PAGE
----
I need to print some mathematical articles. But the margin is too large, so I want to edit it to solve this problem.

One way is converting it to Microsoft Word (I think). But I tried some programs and they give very bad conversions.

How would you solve it? I am sure that some of you encounter this problem regularly.

  • 1
    Too large for what? Can't you just rescale in the print dialog box? Jul 30 '11 at 3:42
  • 2
    This is a site for mathematics Q&A. I'm not aware of any way to convert .pdf to .doc meaningfully, and if these articles are scans then you're even more screwed.
    – anon
    Jul 30 '11 at 3:44
  • I took out the conversion part, there sure must be other methods that don't involve conversion to Word.
    – slhck
    Jul 30 '11 at 10:32

It’s an old thread, but I just stumbled on the same problem and didn’t want to install anything additional, so I suggest this: (building on what nmat says and the comment of slhck)

If you want to reduce margins, then, in the PDF reader you could with scaling to 110% and then print the new PDF the way you want on paper (single or both sided or multiple per page). With this solution you can only increase decrease all the margins (top, bottom, right and left) proportionally; i.e., you can not change only one margin.

Edit/Update: I came across Briss, a free (GNU GPL) and quite compact application (Java) you can download from SourceForge (briss-0.9 currently). It can remove the margins of PDFs and save the result. I’ve been using it for few months already.

  • 2
    Briss just cropped my PDF to the right size and removed excess page headers/footers. Aug 14 '17 at 21:17

You can use Briss, Pdfbooklet, Advanced pdf tools, Pdf scissors, Imposition studio, Inbooklet, Farrukh, Creo preps... None is perfect. Some have more options than other, some are very slow, some can create booklets, some are free. PD: Even Adobe Acrobat can crop margins.


I think you should try to increase the margins without converting it to Word. Like you said, conversion usually provides bad results.

First, you could try to scale the PDF before printing. The print window has an option for that and if you set it at 95% the margins should increase. Another option is to edit the pdf. I found this article that explains how to increase the margins using PDFill.

  • I think you meant to increase the print size (like, 110%) so that the margins are smaller.
    – slhck
    Jul 30 '11 at 10:34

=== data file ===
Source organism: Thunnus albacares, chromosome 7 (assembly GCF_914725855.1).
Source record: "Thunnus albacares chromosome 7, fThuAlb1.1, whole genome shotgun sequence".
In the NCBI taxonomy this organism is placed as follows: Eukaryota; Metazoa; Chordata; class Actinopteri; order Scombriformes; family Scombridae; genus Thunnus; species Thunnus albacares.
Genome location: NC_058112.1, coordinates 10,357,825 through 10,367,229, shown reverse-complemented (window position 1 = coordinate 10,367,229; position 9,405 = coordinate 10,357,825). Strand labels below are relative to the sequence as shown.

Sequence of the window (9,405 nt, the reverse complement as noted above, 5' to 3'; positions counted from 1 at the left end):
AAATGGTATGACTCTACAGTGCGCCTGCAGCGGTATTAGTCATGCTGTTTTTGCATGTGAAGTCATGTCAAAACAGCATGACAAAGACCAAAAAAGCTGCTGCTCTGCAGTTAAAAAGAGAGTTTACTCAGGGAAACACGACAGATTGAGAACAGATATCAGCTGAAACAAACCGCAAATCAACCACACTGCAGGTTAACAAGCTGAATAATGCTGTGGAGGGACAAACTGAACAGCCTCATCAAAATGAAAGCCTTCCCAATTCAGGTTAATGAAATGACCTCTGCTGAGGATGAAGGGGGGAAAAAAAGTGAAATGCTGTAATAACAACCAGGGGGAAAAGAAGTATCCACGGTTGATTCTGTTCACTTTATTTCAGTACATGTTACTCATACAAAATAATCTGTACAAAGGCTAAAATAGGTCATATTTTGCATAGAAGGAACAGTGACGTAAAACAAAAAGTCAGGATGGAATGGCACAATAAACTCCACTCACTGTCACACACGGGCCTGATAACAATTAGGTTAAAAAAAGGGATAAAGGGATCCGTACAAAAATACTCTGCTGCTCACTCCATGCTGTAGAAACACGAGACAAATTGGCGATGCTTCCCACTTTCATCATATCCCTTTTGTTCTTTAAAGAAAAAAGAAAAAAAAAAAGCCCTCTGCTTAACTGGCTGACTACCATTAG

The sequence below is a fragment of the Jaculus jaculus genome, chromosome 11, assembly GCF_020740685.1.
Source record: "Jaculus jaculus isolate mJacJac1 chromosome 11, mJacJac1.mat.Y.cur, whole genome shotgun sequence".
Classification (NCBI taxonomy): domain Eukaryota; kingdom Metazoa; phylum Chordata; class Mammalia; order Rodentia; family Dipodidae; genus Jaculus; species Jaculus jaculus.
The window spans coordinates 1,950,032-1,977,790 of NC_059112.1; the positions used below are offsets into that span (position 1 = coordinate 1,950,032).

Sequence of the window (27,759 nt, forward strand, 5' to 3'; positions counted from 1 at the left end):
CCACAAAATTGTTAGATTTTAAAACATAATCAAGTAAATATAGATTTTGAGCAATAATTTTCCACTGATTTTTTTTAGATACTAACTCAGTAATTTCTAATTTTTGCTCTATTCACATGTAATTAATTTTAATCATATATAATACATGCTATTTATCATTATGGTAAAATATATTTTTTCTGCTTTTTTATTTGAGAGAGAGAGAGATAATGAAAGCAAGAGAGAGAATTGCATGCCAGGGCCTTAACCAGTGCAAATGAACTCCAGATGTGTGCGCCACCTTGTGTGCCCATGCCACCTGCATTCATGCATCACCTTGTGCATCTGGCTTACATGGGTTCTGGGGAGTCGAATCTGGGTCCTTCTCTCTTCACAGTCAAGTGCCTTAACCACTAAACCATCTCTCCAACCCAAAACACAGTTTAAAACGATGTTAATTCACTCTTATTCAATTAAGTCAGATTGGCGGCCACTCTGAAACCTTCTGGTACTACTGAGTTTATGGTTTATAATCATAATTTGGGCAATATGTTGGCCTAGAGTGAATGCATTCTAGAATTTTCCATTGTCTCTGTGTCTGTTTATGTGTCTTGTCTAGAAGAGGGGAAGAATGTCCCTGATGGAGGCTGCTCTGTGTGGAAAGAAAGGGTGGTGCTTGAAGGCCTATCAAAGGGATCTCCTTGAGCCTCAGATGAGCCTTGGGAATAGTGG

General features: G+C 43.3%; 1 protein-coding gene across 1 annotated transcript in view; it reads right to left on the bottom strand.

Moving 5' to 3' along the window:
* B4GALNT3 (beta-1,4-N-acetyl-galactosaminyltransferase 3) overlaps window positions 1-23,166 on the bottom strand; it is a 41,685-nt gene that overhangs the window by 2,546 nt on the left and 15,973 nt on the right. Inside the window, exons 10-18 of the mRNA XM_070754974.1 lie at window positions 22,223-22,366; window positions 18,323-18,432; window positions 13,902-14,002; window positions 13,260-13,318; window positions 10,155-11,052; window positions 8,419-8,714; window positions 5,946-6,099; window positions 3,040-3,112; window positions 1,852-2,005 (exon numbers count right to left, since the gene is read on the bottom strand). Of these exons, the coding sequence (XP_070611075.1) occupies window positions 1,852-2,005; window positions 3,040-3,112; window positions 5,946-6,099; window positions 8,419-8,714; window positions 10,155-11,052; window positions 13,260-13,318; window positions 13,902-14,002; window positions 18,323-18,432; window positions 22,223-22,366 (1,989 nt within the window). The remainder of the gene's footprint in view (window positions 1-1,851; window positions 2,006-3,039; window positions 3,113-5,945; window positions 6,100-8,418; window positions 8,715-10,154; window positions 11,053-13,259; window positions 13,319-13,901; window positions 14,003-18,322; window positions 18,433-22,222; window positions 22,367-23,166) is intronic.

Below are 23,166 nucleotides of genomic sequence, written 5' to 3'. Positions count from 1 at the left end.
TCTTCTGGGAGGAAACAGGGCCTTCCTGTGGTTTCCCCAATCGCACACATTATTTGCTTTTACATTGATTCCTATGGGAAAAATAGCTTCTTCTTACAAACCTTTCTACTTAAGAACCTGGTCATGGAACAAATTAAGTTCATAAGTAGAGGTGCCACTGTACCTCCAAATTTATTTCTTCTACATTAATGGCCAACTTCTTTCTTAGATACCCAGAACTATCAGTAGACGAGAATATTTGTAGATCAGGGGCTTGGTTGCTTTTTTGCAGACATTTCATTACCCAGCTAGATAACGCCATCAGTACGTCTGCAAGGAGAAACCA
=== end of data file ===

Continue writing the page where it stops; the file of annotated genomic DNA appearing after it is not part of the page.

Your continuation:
You can download this tool " free pdf to word doc converter " by hellopdf it's free and fast, faster than a web interface.

Edit in response of Comment:

It's very hard to set margin in the PDF files but I tried to find something and got the link given below try it hope it will help you. And if you convert it in .doc then you have to set margins manually.

Take a look here.
If you have Adobe Photoshop, go ahead and open your PDF file from there. Then try and print it there. You can adjust a lot like margins scale size etc without losing your PDF quality. Print-out is as clear as the original.


Using Linux, try this:

Here's a Gist of a bash script that builds on the prev. Fixes a color compatibility problem (possibly specific to my pdf), and does some dependency checking.



In the adobe print set up box, choose "Print to PDF paper size" and select "none" for page scaling. The margins will be normal. Selecting "Fit to paper" always makes the margins too big.


The program FinePrint will allow you to change the margins of PDF documents easily.

  • 1
    Welcome to Super User! Please read How do I recommend software for some tips as to how you should go about recommending software. You should provide at least a link, some additional information about the software itself, and how it can be used to solve the problem in the question.
    – DavidPostill
    Sep 2 at 21:08

Before printing PDF file change settings. There must be Page Sizing and handling section. Select Actual size, then all margins will be as in the word document from what you made you pdf file.

  • Can you be a little more specific with your detail, consider adding some reference and proof supporting what you state, and confirming this answer is not already answered in one of the existing answers on the post. Aug 30 '17 at 1:16

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